November 29, 2021
Have you ever been to an oil change shop where the staff have tried to upsell you on synthetic oil?
“No thank you,” you say politely, thinking you dodged another predatory pressure-sale. Nice try, you think. What a scam! But is it? Or did you just turn down a superior product?
Today’s post weighs in on the enduring “synthetic oil vs. regular oil” debate, and explains why you might want to upgrade next time you’re offered.
Synthetic Oil Vs. Regular Oil: What’s Better For My Vehicle (And Why)?
To properly address the “synthetic oil vs. regular oil” question, we must first understand the meaning behind oil ratings you see listed on the bottle, which can tell you a bit about the oil’s viscosity and multigrade characteristics at-a-glance.
Viscosity refers to the oil’s resistance to flow, so a higher viscosity oil is more resistant to flow (i.e. it is a thicker oil), while a lower viscosity oil has less resistance to flow (i.e. it is a thinner oil).
But many modern oils have variable viscosity. For example, if you pick up a bottle of synthetic oil from Pennzoil, you might see a rating of 5W-30. The first number is the cold rating, with the “W” indicating that the oil is winter-ready. In this case, the Pennzoil brand will behave like a SAE 5-grade motor oil while cold. But in operating temperatures, when the oil heats up to around 100 degrees celsius, it operates like a 30 SAE motor oil—that is what the “30” indicates here.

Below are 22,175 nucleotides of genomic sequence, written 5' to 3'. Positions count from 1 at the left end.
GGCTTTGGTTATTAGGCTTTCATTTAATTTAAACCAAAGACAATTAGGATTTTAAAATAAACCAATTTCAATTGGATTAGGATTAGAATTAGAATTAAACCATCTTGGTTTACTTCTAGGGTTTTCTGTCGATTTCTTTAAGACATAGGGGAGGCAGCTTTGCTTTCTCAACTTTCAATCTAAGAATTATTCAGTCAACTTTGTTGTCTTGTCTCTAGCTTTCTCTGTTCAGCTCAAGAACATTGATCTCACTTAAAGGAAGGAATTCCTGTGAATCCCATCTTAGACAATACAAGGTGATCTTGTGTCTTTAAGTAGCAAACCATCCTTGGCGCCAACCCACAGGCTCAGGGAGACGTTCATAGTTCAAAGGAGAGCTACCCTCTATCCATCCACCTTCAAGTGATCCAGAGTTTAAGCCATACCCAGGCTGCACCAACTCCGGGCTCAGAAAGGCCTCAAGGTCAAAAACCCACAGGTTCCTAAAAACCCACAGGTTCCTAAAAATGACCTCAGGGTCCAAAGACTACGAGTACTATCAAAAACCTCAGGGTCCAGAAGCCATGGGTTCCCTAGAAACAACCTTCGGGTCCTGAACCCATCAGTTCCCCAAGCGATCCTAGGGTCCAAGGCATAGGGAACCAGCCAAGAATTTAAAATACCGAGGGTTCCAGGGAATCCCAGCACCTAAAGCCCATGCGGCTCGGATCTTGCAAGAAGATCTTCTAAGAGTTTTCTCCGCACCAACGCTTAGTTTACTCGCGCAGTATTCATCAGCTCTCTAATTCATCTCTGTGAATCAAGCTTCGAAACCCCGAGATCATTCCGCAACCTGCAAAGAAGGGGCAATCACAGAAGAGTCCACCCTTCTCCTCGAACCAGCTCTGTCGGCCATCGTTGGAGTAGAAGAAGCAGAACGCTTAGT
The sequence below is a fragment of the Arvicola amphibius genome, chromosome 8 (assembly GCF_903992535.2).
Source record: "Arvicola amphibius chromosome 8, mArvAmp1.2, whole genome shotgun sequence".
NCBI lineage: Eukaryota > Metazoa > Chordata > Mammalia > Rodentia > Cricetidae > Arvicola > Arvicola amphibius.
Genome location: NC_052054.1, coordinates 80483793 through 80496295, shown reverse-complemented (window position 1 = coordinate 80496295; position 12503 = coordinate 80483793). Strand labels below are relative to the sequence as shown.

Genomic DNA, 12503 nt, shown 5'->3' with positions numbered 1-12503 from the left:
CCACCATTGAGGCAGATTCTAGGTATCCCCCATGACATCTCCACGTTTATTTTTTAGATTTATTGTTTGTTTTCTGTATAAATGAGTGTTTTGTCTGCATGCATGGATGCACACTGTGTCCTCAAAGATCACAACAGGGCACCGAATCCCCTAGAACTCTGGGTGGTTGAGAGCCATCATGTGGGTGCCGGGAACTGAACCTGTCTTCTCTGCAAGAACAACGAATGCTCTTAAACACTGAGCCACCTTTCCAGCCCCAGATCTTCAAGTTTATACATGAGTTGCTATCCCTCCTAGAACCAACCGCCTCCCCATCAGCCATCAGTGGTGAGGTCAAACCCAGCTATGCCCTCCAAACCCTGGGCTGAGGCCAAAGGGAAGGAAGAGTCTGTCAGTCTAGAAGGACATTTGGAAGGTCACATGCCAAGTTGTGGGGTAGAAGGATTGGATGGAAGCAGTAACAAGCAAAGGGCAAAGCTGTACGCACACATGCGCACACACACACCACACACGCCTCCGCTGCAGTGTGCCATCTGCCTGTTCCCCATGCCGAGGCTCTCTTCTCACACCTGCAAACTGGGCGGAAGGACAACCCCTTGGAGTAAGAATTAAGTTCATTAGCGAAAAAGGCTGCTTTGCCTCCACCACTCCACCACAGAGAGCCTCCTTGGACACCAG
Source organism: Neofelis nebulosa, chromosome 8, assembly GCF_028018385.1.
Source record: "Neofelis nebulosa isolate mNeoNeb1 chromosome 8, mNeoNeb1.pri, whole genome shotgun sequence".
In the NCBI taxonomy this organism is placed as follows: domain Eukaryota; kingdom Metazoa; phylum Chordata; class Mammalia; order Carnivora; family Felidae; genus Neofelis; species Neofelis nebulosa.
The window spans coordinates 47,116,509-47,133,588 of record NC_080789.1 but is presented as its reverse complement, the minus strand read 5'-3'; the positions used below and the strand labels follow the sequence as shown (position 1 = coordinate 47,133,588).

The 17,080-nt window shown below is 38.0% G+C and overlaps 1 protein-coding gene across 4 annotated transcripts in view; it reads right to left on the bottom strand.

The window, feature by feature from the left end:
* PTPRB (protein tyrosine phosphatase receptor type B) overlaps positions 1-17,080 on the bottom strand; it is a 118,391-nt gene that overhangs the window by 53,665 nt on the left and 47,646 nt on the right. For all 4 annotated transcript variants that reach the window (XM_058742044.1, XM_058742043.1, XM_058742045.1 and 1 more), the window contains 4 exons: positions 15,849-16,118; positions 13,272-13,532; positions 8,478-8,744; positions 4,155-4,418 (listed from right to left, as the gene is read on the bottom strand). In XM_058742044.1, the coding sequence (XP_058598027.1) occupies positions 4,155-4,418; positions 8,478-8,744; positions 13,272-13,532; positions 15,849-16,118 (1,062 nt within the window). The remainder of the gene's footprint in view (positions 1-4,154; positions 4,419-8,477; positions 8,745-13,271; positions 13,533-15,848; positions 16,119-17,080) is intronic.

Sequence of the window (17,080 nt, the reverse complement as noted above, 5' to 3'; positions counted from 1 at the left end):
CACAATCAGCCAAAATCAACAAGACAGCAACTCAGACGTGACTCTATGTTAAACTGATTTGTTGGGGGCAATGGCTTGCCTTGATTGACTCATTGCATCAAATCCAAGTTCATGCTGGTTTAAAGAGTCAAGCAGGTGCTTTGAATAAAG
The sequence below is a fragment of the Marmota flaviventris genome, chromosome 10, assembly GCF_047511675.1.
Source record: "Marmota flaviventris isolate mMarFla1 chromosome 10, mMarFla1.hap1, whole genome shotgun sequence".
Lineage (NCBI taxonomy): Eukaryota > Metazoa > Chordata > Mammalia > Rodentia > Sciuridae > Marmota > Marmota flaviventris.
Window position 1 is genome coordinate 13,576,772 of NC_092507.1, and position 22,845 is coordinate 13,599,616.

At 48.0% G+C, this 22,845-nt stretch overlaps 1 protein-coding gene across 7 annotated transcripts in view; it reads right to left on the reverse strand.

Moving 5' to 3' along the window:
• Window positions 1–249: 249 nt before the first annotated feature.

So in this case, the oil gives you the best of both worlds, whereas a true SAE 5 oil would be too thin to offer any real protection in warm weather, and a true SAE 30 would be too thick for startup in the cold.
So how does this knowledge help us answer the “synthetic oil vs. regular oil” question? In practice, both synthetic and regular oils come with multigrade functionality, but in the case of synthetic oils, the multigrade characteristics can be built right into the base oil, without the need for any additives, such as pour point depressants.
As a result, synthetic oils tend to maintain their multigrade characteristics for longer, providing greater all-season functionality that outlasts standard oil options. When comparing synthetic oil vs. regular oil performance at the end of the life cycle (i.e. right before completing an oil change), Engineering Explained found that the viscosity and multigrade characteristics of the synthetic oil had barely changed, while those of the standard oil had seriously degraded due to additive breakdown, so that the oil was becoming much thicker in the cold, and much thinner at hotter operating temperatures.
Thus, while synthetic and standard oil may offer similar levels of protection and multigrade performance at the beginning of the life cycle, standard oil degrades much faster, leaving your vehicle with much less protection as you approach the end of your oil change interval.
Overall, research has shown that regular oil is:
- Less chemically stable
- Prone to oxidize and acidify more easily
- Quicker to break down and lose protective qualities
In contrast, synthetic oils provide:
- Reduced sludge and deposit buildup
- Reduced engine wear
- Protection against high operating temperatures
- Reduced oil breakdown
Taken altogether, these benefits add up to considerable savings on vehicle maintenance.
Learn More About Synthetic Oil Vs. Regular Oil: Contact TIRECRAFT
Use the Find a TIRECRAFT tool to get in touch with a local oil change specialist and find out what’s best for your unique vehicle and driving habits.
Foran, P. (2019, September 17). Should you use synthetic oil in your car? CTV News.
Engineering Explained. (2016, July 6). Is synthetic motor oil better for your car?